This week, government attorneys pointed out in the Supreme Court that every contract for the sale or rental of land in the occupied territories included a clause explicitly stating its temporary nature. That goes without saying: according to international law, Israel holds these territories by “belligerent occupation”, which is temporary by nature and exists only as long as the military government does. When peace comes, the military government disappears together with all its laws and decisions.
As far as the settlers are concerned, all of the Gaza Strip and the West Bank are a huge Las Vegas. They cannot even say that they were not forewarned: my friends and I told them so from the very beginning of the occupation, both in the Knesset and in the media.
For many who came, the so-called “quality of life settlers”, it was a very attractive bet. Young couples, without the means to buy a house in Israel, could build a dream villa on their own plot in “the territories”, almost without any investment, or with a sum that would have been hardly enough for two rooms in some Israeli slum. Everything was almost free: generous infrastructure, spacious gardens for the children, beautiful landscape (with a view of picturesque Arab villages). Quality of life.
Entrepreneurs, who did not have the money to start a business in Israel, could do so in Gush Katif. Land in abundance for hothouses. Palestinian workers who had to labor for a pittance, since the occupation blocked all other possibilities of earning a living for their families. Or Thai workers imported from abroad, who were ready to work 12 hours a day for very low wages. Since Israeli law did not apply to Gush Katif, there was no nonsense like a minimum wage, annual vacations, sickness benefits or severance indemnities.
How wonderful to be an Israeli patriot in a place where Israeli laws do not apply!
Many exploiters now wrap themselves in the national flag in an attempt to save their privileges. But there is also, of course, a hard core of real nationalist-messianic ideologues. They settled there in order to take possession of “Greater Eretz-Israel” (or rather, in Hebrew, “The Whole of Eretz Israel”) and prevent the Palestinian people from ever attaining their freedom in a state of their own. These settlers never hid their aim to uproot the Palestinian population and replace them with a Jewish one.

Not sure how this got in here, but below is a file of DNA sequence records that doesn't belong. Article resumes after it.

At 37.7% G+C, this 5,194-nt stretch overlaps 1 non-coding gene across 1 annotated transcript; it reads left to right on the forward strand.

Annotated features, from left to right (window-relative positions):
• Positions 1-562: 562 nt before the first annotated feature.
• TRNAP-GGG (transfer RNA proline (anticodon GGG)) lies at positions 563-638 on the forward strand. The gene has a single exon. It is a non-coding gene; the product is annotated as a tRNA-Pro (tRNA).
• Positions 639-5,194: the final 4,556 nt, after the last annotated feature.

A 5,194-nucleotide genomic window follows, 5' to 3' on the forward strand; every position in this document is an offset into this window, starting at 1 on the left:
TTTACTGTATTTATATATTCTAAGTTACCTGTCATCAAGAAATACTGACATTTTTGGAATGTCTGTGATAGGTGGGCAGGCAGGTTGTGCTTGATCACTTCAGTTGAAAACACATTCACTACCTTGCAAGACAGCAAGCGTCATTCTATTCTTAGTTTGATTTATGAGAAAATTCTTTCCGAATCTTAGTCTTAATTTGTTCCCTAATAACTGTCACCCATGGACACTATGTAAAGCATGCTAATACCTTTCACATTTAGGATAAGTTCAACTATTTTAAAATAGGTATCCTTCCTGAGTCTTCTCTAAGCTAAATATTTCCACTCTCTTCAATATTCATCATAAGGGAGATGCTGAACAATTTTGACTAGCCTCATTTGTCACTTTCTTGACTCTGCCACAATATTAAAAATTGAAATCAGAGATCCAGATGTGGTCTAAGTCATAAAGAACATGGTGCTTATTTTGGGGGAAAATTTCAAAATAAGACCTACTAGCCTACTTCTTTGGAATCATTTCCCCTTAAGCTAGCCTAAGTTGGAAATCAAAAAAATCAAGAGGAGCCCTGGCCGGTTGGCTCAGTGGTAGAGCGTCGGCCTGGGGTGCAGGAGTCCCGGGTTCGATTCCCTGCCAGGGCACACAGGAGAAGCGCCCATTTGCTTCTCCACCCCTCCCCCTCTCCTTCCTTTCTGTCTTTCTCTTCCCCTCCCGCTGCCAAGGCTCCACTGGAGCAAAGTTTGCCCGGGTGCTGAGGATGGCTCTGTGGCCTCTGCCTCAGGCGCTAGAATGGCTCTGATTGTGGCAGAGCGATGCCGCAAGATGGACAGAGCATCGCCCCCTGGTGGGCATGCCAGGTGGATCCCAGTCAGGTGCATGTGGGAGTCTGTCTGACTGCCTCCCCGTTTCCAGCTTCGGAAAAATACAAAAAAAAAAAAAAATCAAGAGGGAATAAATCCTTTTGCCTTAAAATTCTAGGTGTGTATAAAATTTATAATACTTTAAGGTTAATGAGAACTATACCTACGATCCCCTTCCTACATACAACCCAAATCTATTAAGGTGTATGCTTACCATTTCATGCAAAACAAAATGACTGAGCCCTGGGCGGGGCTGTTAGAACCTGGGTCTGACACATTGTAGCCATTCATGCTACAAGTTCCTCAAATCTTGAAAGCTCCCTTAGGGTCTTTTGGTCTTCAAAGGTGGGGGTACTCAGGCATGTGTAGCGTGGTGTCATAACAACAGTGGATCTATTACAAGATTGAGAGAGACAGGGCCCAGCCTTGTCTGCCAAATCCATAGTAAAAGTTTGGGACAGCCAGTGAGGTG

“This is not an evacuation, this is a transfer!” they now shout without any shame, using the accepted code word for ethnic cleansing. “Transfer”? But their own aim from the very beginning was to transfer the Palestinians! “Uprooting”? But they wanted to uproot the Palestinians, and they worked untiringly to achieve this. For many of them, that is even seen as a religious commandment.
“The government sent us there, and now it wants to expel us!”
Well, first of all, we never heard of anybody being forced to move to the occupied territories. Successive governments encouraged them, violated the law with a wink, robbed the public in order to pour the money into the settlements. True. But nobody was forced to go there. Soldiers get orders and have no alternative but to obey. Every settler had an alternative.
Secondly, he who appoints has the right to dismiss. He who sends has the right to recall. If the settlers are but emissaries, they can be sent here and there.